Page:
Author Serena Miller believes so.
A TIME magazine article titled “Why Amish Kids Are Happier Than Yours” offers five “secrets” English parents can learn from the Amish. They’re taken from Miller’s book More Than Happy: The Wisdom of Amish Parenting.
One of these five ideas I hadn’t thought of before. Any guess which one?
Here they are, summarized:
- Extended Family – large family networks boost a child’s well-being.
- Imperfect Hospitality – welcoming guests into the home, without making the home “perfect” before they arrive, “teaches kids to live without shame”.
- Hands-On Skills – practical skills build confidence and other qualities that lead to life success.
- Practical Forgiveness – daily practice of forgiveness makes Amish children feel secure and lets them show respect to loved ones.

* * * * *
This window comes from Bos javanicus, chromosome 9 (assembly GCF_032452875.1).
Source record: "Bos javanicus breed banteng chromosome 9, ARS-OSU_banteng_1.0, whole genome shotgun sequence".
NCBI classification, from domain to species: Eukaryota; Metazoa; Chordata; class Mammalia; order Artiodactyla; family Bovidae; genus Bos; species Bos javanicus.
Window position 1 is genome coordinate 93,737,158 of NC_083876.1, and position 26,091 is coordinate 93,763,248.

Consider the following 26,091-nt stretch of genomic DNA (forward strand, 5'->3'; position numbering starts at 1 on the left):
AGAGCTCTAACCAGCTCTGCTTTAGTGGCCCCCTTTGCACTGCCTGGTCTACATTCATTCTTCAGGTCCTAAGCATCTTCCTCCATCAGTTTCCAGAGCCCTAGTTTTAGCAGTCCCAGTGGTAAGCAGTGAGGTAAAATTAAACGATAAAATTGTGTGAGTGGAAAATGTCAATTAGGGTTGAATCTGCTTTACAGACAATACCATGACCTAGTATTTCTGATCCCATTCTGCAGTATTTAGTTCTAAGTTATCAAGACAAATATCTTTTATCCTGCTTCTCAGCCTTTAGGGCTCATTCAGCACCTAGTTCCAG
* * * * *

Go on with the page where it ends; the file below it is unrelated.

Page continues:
- Creative Boredom – without TV and on-demand entertainment, Amish children have more chances to flex their creativity muscles.
To be sure, I’ve often had the impression that Amish children are a happy lot. But is that always the case?
The other side
To look at the other side, are there any reasons Amish children might be less happy than their counterparts?
The first that came to my mind: What about those who love school and formal learning, only to have it end in their early teens?
I once asked the eighth-grade sister of an Amish friend how she felt about her time at the schoolhouse coming to an end. It sounded like she’d miss it, but that she was resigned to the change.
Many of her peers don’t feel the same way about school ending. They can’t wait to graduate. But she can’t be the only one.
Surely some struggle more with this limitation than others. For someone with a passion for book learning it could be downright miserable.
That’s one of the possible reasons, though I would guess this covers only a minority of children.
Is it true?
What’s your impression — are Amish children happier than non-Amish children?
Why do you think so? Or why not?
Amish children photo by ShipshewanaIndiana
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